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NATO chief calls Putin's Crimea visit 'inappropriate,' sees no sign of Russia troop withdrawal

TALLINN, Estonia - The head of NATO on Friday urged Russia to "step back from the brink" and described President Vladimir Putin's visit to recently annexed Crimea as inappropriate.

During a visit to Estonia — like Ukraine a former Soviet republic — Secretary-General Anders Fogh Rasmussen also said there's no "visible evidence" of Russian claims of a troop withdrawal from the border with Ukraine.

"We've seen such announcements also in the past, without any withdrawal of Russian troops so we're very cautious," the Dane told reporters after a speech in the capital, Tallinn. "I would be the first to welcome it if Russian troops were pulled out, if we see a clear and meaningful withdrawal, because it would contribute to de-escalate the crisis."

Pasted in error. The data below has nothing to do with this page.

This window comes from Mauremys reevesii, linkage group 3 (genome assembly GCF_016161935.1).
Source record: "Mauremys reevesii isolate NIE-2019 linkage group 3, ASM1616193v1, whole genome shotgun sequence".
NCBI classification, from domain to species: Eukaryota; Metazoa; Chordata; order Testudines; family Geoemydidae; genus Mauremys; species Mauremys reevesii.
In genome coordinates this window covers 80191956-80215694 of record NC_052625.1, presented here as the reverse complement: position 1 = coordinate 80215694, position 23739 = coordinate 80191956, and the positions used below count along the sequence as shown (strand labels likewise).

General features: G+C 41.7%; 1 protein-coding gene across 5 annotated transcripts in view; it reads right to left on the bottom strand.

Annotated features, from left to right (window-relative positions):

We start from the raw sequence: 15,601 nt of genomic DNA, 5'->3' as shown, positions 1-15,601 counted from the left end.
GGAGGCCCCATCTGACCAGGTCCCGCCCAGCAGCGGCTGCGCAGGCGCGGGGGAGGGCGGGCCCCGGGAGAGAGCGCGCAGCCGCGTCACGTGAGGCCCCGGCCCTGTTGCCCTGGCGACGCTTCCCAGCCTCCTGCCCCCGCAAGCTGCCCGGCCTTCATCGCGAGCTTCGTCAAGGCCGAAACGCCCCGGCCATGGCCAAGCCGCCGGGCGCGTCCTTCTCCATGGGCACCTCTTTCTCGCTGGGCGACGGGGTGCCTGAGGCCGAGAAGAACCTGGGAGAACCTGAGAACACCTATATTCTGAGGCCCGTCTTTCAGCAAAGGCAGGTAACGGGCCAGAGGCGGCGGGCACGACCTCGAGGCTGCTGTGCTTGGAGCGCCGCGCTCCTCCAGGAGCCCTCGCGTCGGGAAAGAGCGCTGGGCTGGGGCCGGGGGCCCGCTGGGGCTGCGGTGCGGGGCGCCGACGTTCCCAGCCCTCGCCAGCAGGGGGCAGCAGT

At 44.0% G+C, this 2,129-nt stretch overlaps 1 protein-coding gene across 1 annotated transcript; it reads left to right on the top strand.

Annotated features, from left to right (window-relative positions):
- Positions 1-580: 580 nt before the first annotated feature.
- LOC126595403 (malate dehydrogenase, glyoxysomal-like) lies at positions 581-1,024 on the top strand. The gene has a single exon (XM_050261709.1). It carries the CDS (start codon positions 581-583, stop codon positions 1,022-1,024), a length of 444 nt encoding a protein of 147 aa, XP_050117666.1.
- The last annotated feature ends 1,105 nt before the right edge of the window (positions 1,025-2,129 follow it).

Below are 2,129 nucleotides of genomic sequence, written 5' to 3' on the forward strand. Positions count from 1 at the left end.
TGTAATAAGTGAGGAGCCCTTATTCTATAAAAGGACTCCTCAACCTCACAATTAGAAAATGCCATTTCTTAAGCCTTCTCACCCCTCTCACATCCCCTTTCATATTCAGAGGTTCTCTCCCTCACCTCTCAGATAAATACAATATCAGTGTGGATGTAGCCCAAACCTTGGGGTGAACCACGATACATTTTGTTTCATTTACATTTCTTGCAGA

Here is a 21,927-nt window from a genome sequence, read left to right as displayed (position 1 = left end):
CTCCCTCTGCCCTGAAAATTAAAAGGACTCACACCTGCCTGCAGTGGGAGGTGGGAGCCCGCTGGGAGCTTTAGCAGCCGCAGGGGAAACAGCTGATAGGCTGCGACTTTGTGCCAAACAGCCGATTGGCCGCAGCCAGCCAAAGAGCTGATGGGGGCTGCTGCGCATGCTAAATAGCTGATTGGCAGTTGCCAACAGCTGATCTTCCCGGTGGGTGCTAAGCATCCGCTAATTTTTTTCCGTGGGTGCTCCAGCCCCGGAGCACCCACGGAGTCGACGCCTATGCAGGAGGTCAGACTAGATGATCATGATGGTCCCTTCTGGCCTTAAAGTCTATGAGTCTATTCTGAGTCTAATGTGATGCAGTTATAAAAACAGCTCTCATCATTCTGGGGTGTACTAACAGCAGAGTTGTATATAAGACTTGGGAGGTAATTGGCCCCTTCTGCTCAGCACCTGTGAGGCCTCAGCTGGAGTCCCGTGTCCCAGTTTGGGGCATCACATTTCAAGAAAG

Asked about Putin's first visit to Crimea since the region became part of Russia, Fogh Rasmussen noted that NATO doesn't recognize the annexation.

"We still consider Crimea as Ukrainian territory and from my knowledge the Ukrainian authorities haven't invited Putin to visit Crimea so from that point of view his visit to Crimea is inappropriate," he said.

In his speech, the NATO chief accused Russia of destabilizing the security situation in Europe.

"My first message is to Russia. Step back from the brink," he said. He also reassured Estonia and Baltic neighbours Latvia and Lithuania that as NATO members they can count on the alliance's "rock solid" commitment to defend them.

In the wake of the Ukraine crisis NATO has boosted its air patrols and naval presence in the three Baltic countries, which joined NATO in 2004 despite Russian objections.

Fogh Rasmussen said a 1997 NATO-Russia pact allows the alliance to send reinforcements when there is a threat of aggression.

"And we clearly see such a threat now," he said.

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